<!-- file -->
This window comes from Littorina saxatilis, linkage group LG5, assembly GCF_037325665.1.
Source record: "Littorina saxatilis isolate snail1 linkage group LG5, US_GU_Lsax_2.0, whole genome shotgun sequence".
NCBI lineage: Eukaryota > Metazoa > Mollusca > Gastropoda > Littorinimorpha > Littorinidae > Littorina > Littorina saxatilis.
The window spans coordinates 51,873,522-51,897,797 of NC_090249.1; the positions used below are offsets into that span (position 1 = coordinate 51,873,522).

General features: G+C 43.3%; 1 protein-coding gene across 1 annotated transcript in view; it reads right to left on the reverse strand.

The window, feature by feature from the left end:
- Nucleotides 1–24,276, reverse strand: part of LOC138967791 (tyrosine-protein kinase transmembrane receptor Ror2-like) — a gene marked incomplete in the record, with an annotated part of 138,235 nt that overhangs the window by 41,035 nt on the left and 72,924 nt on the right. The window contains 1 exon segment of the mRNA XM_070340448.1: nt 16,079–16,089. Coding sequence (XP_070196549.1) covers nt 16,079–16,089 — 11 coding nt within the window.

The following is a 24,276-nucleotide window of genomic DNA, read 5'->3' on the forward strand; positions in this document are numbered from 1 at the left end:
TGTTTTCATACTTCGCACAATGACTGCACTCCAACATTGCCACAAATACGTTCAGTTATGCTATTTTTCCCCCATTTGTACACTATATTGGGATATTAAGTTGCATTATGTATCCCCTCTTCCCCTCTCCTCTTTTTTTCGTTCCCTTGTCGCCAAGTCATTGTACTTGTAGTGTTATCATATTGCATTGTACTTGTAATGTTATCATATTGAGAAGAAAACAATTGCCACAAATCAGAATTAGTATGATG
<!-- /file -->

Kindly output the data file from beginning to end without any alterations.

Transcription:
This window comes from Littorina saxatilis, linkage group LG5, assembly GCF_037325665.1.
Source record: "Littorina saxatilis isolate snail1 linkage group LG5, US_GU_Lsax_2.0, whole genome shotgun sequence".
NCBI lineage: Eukaryota > Metazoa > Mollusca > Gastropoda > Littorinimorpha > Littorinidae > Littorina > Littorina saxatilis.
The window spans coordinates 51,873,522-51,897,797 of NC_090249.1; the positions used below are offsets into that span (position 1 = coordinate 51,873,522).

General features: G+C 43.3%; 1 protein-coding gene across 1 annotated transcript in view; it reads right to left on the reverse strand.

The window, feature by feature from the left end:
- Nucleotides 1–24,276, reverse strand: part of LOC138967791 (tyrosine-protein kinase transmembrane receptor Ror2-like) — a gene marked incomplete in the record, with an annotated part of 138,235 nt that overhangs the window by 41,035 nt on the left and 72,924 nt on the right. The window contains 1 exon segment of the mRNA XM_070340448.1: nt 16,079–16,089. Coding sequence (XP_070196549.1) covers nt 16,079–16,089 — 11 coding nt within the window.

The following is a 24,276-nucleotide window of genomic DNA, read 5'->3' on the forward strand; positions in this document are numbered from 1 at the left end:
TGTTTTCATACTTCGCACAATGACTGCACTCCAACATTGCCACAAATACGTTCAGTTATGCTATTTTTCCCCCATTTGTACACTATATTGGGATATTAAGTTGCATTATGTATCCCCTCTTCCCCTCTCCTCTTTTTTTCGTTCCCTTGTCGCCAAGTCATTGTACTTGTAGTGTTATCATATTGCATTGTACTTGTAATGTTATCATATTGAGAAGAAAACAATTGCCACAAATCAGAATTAGTATGATG